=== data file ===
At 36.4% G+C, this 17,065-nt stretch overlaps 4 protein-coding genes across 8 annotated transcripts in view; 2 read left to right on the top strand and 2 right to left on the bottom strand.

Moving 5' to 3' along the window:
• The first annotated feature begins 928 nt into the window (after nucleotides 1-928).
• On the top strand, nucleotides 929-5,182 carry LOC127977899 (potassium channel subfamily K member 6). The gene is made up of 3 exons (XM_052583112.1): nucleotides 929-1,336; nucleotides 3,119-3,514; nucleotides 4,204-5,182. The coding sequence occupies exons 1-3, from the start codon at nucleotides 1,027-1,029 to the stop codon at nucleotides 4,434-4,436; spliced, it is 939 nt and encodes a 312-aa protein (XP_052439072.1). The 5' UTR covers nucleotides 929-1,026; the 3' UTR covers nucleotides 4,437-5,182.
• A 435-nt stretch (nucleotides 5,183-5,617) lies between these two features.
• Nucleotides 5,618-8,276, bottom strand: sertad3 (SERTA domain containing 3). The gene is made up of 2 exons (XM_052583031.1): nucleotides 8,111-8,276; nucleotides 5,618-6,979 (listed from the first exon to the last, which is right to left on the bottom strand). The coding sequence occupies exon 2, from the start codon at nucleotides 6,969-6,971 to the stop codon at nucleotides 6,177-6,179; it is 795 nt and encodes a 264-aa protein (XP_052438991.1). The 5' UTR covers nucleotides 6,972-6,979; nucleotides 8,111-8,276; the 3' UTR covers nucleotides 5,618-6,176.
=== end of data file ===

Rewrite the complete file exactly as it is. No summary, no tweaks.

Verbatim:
At 36.4% G+C, this 17,065-nt stretch overlaps 4 protein-coding genes across 8 annotated transcripts in view; 2 read left to right on the top strand and 2 right to left on the bottom strand.

Moving 5' to 3' along the window:
• The first annotated feature begins 928 nt into the window (after nucleotides 1-928).
• On the top strand, nucleotides 929-5,182 carry LOC127977899 (potassium channel subfamily K member 6). The gene is made up of 3 exons (XM_052583112.1): nucleotides 929-1,336; nucleotides 3,119-3,514; nucleotides 4,204-5,182. The coding sequence occupies exons 1-3, from the start codon at nucleotides 1,027-1,029 to the stop codon at nucleotides 4,434-4,436; spliced, it is 939 nt and encodes a 312-aa protein (XP_052439072.1). The 5' UTR covers nucleotides 929-1,026; the 3' UTR covers nucleotides 4,437-5,182.
• A 435-nt stretch (nucleotides 5,183-5,617) lies between these two features.
• Nucleotides 5,618-8,276, bottom strand: sertad3 (SERTA domain containing 3). The gene is made up of 2 exons (XM_052583031.1): nucleotides 8,111-8,276; nucleotides 5,618-6,979 (listed from the first exon to the last, which is right to left on the bottom strand). The coding sequence occupies exon 2, from the start codon at nucleotides 6,969-6,971 to the stop codon at nucleotides 6,177-6,179; it is 795 nt and encodes a 264-aa protein (XP_052438991.1). The 5' UTR covers nucleotides 6,972-6,979; nucleotides 8,111-8,276; the 3' UTR covers nucleotides 5,618-6,176.